Just back from a Shradhh ceremony ( Funeral). It was the first annual Shradhh of my maternal uncle and a good time to visit home for a weekend.
As I was sitting in the white pandal and looking at my uncle's portrait garlanded with white lotus buds, I started wondering about the ritual I was attending. On one hand, it did seem strange. A person is dead and gone, yet we continue to hold ceremonies, have kirtans, followed by a feast for a few hundred guests.
There are so many rituals I have grown up with. But the ones I remember the most are the ceremonies- the annual Satyanarayana Puja with the "ghol" prasad, the Annaprasanna ( first food offered to babies) ceremony, the elaborate three days weddings with all the accompanied rituals, the Jamai Shosthi ( son- in- laws invited for a feast) in Bengal, Saraswati and Lakshmi puja at home, Vishwakarma puja where Daddy would get us sweet packets and sometimes a tiffin carrier of khichdi and mixed sabzi, the much awaited Durga Puja, the Bihus in Assam, even the first passage into womanhood is celebrated with rituals... the list is endless.
Must admit. There is something about the rituals in our lives. While there is both logic and magic in the origination as well as the process, I tried to think of a few good reasons why I had flown all the way for 1000 miles to attend this.
1.Rituals connect. It is a time where friends and family meet. A time when a meal is shared together, people catch up on old times and new, kids play in the front yard with cousins they haven't met for years. Try organising a family party to get all of this and see how many would attend.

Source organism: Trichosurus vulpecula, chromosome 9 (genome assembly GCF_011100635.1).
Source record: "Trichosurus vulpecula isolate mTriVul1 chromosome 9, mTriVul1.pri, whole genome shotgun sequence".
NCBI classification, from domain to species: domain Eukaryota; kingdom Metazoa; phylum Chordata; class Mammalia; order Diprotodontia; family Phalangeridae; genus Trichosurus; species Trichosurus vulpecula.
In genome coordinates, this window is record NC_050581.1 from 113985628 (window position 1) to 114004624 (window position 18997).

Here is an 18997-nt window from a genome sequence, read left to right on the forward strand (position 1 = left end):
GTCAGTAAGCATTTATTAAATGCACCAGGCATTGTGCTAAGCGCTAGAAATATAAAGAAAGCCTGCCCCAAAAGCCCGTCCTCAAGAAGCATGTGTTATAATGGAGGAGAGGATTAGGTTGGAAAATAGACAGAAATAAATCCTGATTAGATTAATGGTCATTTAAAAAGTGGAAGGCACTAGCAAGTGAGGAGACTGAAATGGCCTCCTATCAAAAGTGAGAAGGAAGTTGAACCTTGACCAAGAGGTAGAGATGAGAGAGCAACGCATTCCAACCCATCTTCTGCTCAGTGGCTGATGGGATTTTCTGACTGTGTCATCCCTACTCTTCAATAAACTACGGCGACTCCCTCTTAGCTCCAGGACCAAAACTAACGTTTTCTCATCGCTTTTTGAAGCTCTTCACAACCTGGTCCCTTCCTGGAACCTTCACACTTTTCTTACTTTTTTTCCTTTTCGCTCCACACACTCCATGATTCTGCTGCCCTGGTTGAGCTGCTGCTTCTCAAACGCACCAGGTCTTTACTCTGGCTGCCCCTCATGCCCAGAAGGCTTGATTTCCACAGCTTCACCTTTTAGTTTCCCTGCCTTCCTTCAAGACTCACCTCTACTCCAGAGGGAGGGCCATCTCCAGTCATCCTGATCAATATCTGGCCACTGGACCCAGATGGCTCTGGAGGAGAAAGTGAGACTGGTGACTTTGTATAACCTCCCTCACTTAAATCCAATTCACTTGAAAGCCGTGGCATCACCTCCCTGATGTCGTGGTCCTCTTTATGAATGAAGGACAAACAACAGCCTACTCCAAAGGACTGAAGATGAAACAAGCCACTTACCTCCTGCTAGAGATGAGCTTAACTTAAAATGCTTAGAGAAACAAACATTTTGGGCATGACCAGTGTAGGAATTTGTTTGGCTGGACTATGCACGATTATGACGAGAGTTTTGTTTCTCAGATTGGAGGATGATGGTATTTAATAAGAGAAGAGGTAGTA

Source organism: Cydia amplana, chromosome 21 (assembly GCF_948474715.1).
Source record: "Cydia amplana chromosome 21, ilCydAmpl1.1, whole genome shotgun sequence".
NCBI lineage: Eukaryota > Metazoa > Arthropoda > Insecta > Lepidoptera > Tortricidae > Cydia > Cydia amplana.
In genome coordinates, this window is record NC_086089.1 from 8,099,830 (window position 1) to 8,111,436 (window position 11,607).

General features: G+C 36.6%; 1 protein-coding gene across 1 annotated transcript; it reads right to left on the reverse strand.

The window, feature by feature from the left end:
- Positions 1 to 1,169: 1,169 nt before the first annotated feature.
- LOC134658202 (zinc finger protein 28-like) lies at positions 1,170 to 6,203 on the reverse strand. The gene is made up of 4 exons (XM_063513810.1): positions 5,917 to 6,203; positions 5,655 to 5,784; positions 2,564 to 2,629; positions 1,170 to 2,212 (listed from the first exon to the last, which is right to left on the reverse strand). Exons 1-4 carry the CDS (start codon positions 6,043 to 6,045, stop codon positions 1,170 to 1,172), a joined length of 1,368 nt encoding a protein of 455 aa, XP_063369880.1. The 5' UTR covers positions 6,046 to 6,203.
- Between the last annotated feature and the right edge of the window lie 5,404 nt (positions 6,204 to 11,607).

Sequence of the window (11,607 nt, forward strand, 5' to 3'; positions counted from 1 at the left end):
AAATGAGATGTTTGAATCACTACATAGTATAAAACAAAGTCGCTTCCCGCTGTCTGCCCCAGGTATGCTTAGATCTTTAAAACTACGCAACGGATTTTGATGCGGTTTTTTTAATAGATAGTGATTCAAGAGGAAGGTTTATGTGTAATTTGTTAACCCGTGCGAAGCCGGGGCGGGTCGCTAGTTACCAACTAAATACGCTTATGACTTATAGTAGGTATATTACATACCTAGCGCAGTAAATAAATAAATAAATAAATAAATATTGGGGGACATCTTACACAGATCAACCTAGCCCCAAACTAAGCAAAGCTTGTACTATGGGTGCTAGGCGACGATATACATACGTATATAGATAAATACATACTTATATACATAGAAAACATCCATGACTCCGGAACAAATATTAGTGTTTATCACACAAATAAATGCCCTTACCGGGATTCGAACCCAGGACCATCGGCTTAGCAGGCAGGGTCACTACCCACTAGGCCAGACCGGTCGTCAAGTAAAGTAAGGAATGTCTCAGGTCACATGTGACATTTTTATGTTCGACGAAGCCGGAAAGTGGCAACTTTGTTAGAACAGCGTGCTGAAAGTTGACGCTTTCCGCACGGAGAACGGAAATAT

2. Rituals create a bond. With the occasion- in this case my uncle who passed away. For that day, he was in our minds, we spoke about his life, shared favourite stories with my aunt and cousins and ended the day on a very happy note.
3. Rituals are about interactions. The processes itself are so meticulously followed that they make people interact. Everyone was working yesterday- my aunts and I were serving prasad together, some cousins were ushering guests in, few others were organising the kirtan , lamps were lit , flowers were strewn, tea and sweets served by the sisters-in-law .The harmony with which this happens with noone pulling the strings of control is amazing. No rehearsal, no dry runs.
Just realised how relevant rituals are in the life of a brand as well. Whether it is the Corona beer and the lemon wedge. Or the Harley Club (HOG) where every action is a ritual and garners a camaraderie and a bond that few can break. Or the James Bond induced ritual for Martini- Shaken Not Stirred.And even having the morning coffee at Starbucks on the way to work.
Most marketers shy away from rituals. The oft used reason- it takes years to build a ritual. Righto- it does take years. But then, why do we all like to think that our brands will last only as long as we are in the business. Brands will always outlive us, our careers and even our lifetimes. Which brings us to the second most oft used reason. Who will see this through for years? Obviously the brand custodians, whoever they are. The ritual baton can be handed down from one to the other person, from one to the next generation.
And once the ritual is firmly associated with the brand, it is part of the brand gene. Needs no marketing spends and media plans.Because it is consumers who control rituals.
These were some of the thoughts that crossed my mind as I looked around me at the pandal full of guests, who had gathered together from across the map to share their grief together on my uncle's demise a year ago.